Does installing solar panels on the roof of your home completely get rid of your electric bill? Well, yes and no. Let’s sort through the details.
The addition of solar panels doesn’t remove you from the grid entirely—it isn’t like moving into a cabin in the middle of nowhere. Your house will still remain connected to the electric grid and you will still receive a monthly bill from your local electrical company. As with most utilities, there’s a fixed charge on your monthly statement that you have to pay regardless of how little—or how much—electricity you consume.
Back to that cabin in the middle of nowhere; that’s truly the only lifestyle that allows you to cut ties completely with the electric company. And that’s not exactly practical for most people. Instead of roughing it to the extreme, it’s best to understand your electricity bill as much as possible. While it can span multiple pages with all sorts of line items, we can help you understand each charge and enlighten you on where you’ll actually see the savings from your solar panels.
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What Part of the Electric Bill is Eliminated by Solar Panels?
Like we said, installing solar panels won’t magically make your electric bill disappear. But here’s what it will do: Your solar panels will reduce or eliminate the electricity delivery part of your bill. Each and every utility bill looks different, so you might have to do a bit of digging on your copy to see how your electric company itemizes individual charges.
On some bills, the part of the monthly statement that lists electricity usage for the month is titled “Deliver Services.” But this isn’t a hard and fast rule—some utilities show separate charges for delivery and generation. When that’s the case, look for sub charges for each, but also a sum total charge for electricity usage.
However, your bill should list total electricity charges in kilowatt-hours (kWh). This is the part of the monthly bill that will be altered when you add solar panels.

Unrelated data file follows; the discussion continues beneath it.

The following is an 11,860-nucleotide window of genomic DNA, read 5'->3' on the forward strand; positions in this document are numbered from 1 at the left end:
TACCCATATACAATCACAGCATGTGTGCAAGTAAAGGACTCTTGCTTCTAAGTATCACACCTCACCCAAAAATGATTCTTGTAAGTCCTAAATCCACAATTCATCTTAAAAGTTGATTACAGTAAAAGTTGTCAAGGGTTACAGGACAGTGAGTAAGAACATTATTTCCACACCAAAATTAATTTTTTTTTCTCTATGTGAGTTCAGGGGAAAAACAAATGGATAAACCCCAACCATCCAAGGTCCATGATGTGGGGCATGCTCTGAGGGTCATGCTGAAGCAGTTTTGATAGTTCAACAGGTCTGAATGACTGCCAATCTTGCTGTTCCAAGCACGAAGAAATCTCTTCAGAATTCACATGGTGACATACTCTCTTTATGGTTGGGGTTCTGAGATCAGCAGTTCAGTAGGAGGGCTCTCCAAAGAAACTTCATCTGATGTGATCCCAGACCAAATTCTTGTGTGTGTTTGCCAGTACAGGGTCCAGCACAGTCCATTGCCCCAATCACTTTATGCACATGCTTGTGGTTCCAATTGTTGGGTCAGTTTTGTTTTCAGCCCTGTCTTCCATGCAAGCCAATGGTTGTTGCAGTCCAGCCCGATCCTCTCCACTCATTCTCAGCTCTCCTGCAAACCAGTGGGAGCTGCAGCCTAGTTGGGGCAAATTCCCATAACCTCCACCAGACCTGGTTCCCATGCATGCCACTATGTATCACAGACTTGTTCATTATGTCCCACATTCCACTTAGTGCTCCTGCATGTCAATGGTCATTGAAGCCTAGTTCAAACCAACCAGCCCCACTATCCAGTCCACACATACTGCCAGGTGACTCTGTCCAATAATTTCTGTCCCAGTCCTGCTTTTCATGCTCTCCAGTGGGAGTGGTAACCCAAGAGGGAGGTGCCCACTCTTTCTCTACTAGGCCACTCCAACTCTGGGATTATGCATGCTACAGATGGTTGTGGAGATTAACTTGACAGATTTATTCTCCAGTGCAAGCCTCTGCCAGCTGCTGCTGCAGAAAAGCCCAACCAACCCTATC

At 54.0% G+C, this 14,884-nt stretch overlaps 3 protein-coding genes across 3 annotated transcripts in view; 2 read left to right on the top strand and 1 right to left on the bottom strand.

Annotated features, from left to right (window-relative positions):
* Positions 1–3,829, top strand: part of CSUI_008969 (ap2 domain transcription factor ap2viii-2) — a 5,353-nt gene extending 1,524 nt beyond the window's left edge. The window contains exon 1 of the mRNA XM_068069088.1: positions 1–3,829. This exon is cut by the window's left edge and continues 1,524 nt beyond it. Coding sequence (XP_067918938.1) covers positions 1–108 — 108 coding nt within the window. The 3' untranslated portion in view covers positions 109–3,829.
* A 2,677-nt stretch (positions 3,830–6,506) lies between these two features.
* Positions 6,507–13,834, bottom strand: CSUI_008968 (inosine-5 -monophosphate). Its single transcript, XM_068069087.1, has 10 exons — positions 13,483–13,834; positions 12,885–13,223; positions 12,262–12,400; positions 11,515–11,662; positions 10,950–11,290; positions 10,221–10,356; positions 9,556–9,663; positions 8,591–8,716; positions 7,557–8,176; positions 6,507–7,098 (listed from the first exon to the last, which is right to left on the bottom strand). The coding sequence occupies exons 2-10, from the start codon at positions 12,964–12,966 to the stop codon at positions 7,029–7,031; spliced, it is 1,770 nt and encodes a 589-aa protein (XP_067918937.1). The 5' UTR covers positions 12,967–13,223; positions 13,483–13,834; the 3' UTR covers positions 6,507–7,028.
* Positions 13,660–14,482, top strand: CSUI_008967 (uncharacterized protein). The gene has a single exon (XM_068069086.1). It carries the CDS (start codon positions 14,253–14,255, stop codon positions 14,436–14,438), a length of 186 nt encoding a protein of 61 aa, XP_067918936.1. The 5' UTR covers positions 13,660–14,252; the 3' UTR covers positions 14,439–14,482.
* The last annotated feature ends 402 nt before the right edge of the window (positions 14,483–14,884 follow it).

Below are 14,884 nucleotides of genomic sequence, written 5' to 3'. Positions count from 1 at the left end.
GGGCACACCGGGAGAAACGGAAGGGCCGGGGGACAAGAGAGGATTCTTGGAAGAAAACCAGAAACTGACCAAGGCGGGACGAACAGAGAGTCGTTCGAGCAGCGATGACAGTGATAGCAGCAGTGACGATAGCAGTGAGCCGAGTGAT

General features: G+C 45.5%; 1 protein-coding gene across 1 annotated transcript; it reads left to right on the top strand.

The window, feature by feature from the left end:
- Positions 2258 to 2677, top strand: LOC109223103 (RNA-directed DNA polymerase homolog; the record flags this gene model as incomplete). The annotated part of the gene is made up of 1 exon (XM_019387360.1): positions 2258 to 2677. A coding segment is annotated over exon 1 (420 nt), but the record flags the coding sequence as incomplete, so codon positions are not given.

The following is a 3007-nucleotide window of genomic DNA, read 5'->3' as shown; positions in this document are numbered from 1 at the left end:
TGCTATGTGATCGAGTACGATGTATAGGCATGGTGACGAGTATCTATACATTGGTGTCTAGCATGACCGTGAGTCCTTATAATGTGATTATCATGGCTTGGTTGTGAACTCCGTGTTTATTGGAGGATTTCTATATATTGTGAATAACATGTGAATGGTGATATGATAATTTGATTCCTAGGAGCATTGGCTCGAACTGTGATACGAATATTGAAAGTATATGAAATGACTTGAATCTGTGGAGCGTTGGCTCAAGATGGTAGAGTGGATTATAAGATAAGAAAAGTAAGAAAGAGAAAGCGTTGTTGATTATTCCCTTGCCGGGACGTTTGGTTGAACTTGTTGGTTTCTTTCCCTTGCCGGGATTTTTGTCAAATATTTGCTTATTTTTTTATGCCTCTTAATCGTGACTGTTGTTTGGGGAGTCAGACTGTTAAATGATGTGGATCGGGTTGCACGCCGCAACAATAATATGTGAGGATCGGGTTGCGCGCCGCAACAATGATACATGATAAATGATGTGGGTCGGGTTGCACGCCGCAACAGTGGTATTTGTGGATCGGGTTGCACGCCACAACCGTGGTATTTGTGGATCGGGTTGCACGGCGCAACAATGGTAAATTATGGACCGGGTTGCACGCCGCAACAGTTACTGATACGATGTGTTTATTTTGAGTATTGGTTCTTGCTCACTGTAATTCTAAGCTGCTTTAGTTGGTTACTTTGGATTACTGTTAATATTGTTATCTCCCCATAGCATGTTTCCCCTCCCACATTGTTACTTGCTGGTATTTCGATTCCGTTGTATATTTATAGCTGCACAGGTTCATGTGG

The line item titled “supply charge” is the cost of energy itself. Supply charges are variable and may change depending on different factors on a monthly basis. For example, weather plays a role, as does the electricity usage in your specific home. The electricity your home or business consumes is measured in kWh, with one kWh being equal to 1,000 watts. Your electricity company charges you based on how much electricity you use per kWH.
Deciding that solar energy is right for you puts you on the path to replacing your so-called “dirty energy” with clean energy, which leads to incredible savings (more on that later in this article).
What Net Metering Looks Like On An Electric Bill
First and foremost, net metering is a solar incentive system that allows you to store energy in the electric grid. As your solar panels soak up the sun, they often produce more energy than you need. That extra energy is sent to the grid in exchange for credits. Then, during the night or other times when your solar panels aren’t producing as much energy, you pull energy from the grid and use those credits to offset those energy costs.
When you have net metering, your utility company gives you a credit for the electricity that you send back into the grid. This means that during some months you'll show a negative electricity usage on your bill. Having a negative usage listed beside net metering on your bill translates to your solar panels generating more electricity that your house used. This can be common in the springtime, when the sun is shining but you likely aren’t yet running your air conditioners or central cooling system.
When you generate more electricity that you use, you get a credit on your electricity usage—sometimes listed as “New Cumulative Credit”—and this credit is carried forward to your next bill.
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Why You Still Get An Electric Bill
Even though you'll see a negative kWh electricity usage on your bill, there will still be charges waiting for you at the end of every month. You can blame the utility companies for that, as they charge customers for basic services, plus taxes.
The basic service charge—or fixed monthly connection charge—is often described as follows:
A charge to cover costs for meter reading, billing, equipment and maintenance. This charge is the same regardless of how much energy is used during the billing period.
While most utility companies across the country have a similar charge, the cost typically varies. However, the charge ends up being a drop in the bucket when you consider how much your monthly electric bill could be without solar panels shouldering most of the weight. You can’t assume that your electricity bill will be zero dollars, but you can count on significant savings, along with incredibly helpful tax incentives.
What’s The Takeaway?
Here’s the bottom line: When you install solar panels, yes you will still get a bill but it will be lower than it was before you went with solar energy. In Delaware, the average monthly electric bill is often more than $120—with solar panels, that is drastically reduced and you’ll likely see savings of about $90 per month.
The fact of the matter is, no matter what you spend per month on electricity, adding solar panels to your house is a solid investment that will absolutely save you money both in the short and long term—thanks to the very nature of solar energy and the system of tax incentives that give you a fantastic return on your investment.